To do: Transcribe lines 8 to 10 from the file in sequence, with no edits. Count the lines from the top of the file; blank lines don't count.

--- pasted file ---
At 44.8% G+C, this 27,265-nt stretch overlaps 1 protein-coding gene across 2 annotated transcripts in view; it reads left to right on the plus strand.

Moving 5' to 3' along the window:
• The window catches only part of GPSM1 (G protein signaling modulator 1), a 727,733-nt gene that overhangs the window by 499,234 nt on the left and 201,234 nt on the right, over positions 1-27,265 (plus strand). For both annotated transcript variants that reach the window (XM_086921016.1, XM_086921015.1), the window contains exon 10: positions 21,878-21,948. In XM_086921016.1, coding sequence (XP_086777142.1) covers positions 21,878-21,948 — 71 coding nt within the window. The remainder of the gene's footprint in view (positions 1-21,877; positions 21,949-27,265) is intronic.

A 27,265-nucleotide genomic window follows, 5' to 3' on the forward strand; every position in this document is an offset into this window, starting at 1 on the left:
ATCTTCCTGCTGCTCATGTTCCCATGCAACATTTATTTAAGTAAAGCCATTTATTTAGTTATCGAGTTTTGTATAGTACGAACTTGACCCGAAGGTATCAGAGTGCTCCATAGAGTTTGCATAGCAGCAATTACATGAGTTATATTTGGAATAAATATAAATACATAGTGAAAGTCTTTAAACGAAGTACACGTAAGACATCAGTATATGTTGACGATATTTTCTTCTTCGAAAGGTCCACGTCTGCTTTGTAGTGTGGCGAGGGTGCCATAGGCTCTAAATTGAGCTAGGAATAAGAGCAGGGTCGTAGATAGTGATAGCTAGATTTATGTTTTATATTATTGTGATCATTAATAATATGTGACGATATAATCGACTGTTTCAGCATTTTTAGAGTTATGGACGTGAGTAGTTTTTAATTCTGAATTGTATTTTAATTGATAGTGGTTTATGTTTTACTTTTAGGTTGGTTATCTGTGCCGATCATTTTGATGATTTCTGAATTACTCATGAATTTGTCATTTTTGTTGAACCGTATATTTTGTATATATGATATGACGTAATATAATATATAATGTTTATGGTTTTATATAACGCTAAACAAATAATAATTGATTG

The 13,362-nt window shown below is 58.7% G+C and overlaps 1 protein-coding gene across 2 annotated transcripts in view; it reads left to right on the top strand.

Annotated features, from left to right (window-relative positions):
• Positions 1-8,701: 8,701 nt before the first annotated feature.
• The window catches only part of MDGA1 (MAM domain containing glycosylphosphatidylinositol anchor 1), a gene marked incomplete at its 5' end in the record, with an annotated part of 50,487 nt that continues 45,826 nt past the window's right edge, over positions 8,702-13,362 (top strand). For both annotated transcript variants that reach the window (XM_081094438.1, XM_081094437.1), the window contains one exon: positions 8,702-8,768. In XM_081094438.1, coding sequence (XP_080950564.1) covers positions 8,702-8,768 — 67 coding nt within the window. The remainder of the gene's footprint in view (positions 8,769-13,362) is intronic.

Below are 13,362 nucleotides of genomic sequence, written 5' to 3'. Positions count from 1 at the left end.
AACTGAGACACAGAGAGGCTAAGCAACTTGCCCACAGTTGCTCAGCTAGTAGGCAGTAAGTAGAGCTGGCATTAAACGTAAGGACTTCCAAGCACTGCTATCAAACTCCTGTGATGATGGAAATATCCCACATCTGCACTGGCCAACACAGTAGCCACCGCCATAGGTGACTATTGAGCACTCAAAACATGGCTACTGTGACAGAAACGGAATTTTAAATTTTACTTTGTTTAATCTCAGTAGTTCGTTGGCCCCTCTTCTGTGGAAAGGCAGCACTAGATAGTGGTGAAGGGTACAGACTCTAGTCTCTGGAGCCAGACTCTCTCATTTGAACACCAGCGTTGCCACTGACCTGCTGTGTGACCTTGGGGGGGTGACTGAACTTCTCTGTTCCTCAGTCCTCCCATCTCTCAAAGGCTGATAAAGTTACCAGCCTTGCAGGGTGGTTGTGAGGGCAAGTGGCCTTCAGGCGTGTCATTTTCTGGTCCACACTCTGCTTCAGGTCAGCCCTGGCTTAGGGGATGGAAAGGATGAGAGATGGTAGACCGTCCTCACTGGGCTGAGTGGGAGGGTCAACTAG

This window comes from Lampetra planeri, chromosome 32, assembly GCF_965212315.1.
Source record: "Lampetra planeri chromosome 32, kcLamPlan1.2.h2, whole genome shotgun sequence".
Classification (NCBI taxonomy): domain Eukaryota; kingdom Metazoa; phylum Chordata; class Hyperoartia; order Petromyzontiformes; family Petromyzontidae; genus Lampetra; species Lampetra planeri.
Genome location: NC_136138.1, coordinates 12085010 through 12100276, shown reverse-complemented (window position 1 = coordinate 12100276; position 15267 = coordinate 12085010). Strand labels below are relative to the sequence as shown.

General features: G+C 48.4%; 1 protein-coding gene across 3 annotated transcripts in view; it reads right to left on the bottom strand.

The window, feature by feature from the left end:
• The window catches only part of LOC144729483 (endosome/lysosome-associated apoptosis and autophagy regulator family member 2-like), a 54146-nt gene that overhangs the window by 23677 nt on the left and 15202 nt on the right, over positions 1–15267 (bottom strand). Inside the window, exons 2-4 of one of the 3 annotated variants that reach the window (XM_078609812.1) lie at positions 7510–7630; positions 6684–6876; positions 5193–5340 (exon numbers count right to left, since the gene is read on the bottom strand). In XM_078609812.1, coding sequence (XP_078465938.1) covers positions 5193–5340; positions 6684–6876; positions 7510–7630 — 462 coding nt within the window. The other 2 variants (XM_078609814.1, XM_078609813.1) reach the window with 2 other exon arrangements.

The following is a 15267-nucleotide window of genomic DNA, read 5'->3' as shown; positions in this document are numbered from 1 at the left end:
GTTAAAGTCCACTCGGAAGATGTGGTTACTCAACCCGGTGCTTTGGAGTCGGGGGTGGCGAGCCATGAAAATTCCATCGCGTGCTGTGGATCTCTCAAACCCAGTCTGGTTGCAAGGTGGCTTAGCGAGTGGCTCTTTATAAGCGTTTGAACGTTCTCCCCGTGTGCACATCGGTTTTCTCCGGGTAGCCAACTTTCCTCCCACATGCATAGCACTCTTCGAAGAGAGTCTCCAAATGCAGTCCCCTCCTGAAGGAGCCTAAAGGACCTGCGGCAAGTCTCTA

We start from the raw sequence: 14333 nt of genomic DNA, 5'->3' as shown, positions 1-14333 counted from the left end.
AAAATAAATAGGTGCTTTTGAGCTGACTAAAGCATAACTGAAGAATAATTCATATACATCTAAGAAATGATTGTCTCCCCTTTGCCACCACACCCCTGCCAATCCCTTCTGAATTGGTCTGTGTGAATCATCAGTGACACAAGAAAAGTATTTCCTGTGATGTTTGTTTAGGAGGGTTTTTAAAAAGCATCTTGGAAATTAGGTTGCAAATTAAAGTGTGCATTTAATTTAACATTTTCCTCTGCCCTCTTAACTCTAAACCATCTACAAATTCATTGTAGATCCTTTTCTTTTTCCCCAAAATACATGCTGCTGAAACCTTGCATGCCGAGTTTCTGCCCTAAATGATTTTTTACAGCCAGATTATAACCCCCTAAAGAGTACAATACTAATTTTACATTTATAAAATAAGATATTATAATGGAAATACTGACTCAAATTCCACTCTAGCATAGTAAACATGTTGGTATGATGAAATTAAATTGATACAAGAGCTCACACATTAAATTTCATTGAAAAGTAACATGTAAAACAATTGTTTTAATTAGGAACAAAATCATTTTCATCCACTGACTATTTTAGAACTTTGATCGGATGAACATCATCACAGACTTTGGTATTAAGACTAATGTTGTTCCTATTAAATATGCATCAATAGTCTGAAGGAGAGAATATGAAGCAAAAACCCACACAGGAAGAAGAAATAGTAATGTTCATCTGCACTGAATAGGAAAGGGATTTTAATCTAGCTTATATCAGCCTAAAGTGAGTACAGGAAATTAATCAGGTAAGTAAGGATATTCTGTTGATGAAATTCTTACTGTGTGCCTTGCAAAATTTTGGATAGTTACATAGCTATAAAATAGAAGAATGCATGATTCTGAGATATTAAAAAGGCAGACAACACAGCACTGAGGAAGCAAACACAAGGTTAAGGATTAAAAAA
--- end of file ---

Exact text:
• Positions 1-8,701: 8,701 nt before the first annotated feature.
• The window catches only part of MDGA1 (MAM domain containing glycosylphosphatidylinositol anchor 1), a gene marked incomplete at its 5' end in the record, with an annotated part of 50,487 nt that continues 45,826 nt past the window's right edge, over positions 8,702-13,362 (top strand). For both annotated transcript variants that reach the window (XM_081094438.1, XM_081094437.1), the window contains one exon: positions 8,702-8,768. In XM_081094438.1, coding sequence (XP_080950564.1) covers positions 8,702-8,768 — 67 coding nt within the window. The remainder of the gene's footprint in view (positions 8,769-13,362) is intronic.

Below are 13,362 nucleotides of genomic sequence, written 5' to 3'. Positions count from 1 at the left end.